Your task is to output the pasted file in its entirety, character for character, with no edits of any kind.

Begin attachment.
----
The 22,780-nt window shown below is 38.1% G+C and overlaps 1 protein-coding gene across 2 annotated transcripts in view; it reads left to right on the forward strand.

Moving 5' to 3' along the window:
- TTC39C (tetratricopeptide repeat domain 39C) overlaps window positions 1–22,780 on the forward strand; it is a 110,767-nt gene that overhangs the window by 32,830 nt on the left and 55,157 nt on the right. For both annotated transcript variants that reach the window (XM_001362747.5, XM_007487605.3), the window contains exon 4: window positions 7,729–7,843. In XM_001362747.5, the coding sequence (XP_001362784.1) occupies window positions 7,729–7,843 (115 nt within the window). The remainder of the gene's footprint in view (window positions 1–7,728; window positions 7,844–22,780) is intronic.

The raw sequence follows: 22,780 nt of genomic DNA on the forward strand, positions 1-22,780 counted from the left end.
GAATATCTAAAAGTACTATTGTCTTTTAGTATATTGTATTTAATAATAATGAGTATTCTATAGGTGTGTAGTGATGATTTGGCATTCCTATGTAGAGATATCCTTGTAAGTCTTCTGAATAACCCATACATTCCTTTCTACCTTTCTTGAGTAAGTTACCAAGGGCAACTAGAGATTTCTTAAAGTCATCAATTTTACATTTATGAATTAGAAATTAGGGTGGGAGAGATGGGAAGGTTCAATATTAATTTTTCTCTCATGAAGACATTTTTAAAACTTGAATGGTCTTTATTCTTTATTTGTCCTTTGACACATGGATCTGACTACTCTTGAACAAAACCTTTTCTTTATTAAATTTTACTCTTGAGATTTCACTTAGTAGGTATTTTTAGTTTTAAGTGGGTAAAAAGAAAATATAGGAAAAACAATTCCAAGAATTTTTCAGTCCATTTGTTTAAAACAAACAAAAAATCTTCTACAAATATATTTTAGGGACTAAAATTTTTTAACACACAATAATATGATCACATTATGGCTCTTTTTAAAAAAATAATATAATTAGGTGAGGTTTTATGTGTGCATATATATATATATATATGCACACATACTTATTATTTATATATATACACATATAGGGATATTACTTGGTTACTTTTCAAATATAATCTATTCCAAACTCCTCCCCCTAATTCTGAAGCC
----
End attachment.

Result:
The 22,780-nt window shown below is 38.1% G+C and overlaps 1 protein-coding gene across 2 annotated transcripts in view; it reads left to right on the forward strand.

Moving 5' to 3' along the window:
- TTC39C (tetratricopeptide repeat domain 39C) overlaps window positions 1–22,780 on the forward strand; it is a 110,767-nt gene that overhangs the window by 32,830 nt on the left and 55,157 nt on the right. For both annotated transcript variants that reach the window (XM_001362747.5, XM_007487605.3), the window contains exon 4: window positions 7,729–7,843. In XM_001362747.5, the coding sequence (XP_001362784.1) occupies window positions 7,729–7,843 (115 nt within the window). The remainder of the gene's footprint in view (window positions 1–7,728; window positions 7,844–22,780) is intronic.

The raw sequence follows: 22,780 nt of genomic DNA on the forward strand, positions 1-22,780 counted from the left end.
GAATATCTAAAAGTACTATTGTCTTTTAGTATATTGTATTTAATAATAATGAGTATTCTATAGGTGTGTAGTGATGATTTGGCATTCCTATGTAGAGATATCCTTGTAAGTCTTCTGAATAACCCATACATTCCTTTCTACCTTTCTTGAGTAAGTTACCAAGGGCAACTAGAGATTTCTTAAAGTCATCAATTTTACATTTATGAATTAGAAATTAGGGTGGGAGAGATGGGAAGGTTCAATATTAATTTTTCTCTCATGAAGACATTTTTAAAACTTGAATGGTCTTTATTCTTTATTTGTCCTTTGACACATGGATCTGACTACTCTTGAACAAAACCTTTTCTTTATTAAATTTTACTCTTGAGATTTCACTTAGTAGGTATTTTTAGTTTTAAGTGGGTAAAAAGAAAATATAGGAAAAACAATTCCAAGAATTTTTCAGTCCATTTGTTTAAAACAAACAAAAAATCTTCTACAAATATATTTTAGGGACTAAAATTTTTTAACACACAATAATATGATCACATTATGGCTCTTTTTAAAAAAATAATATAATTAGGTGAGGTTTTATGTGTGCATATATATATATATATATGCACACATACTTATTATTTATATATATACACATATAGGGATATTACTTGGTTACTTTTCAAATATAATCTATTCCAAACTCCTCCCCCTAATTCTGAAGCC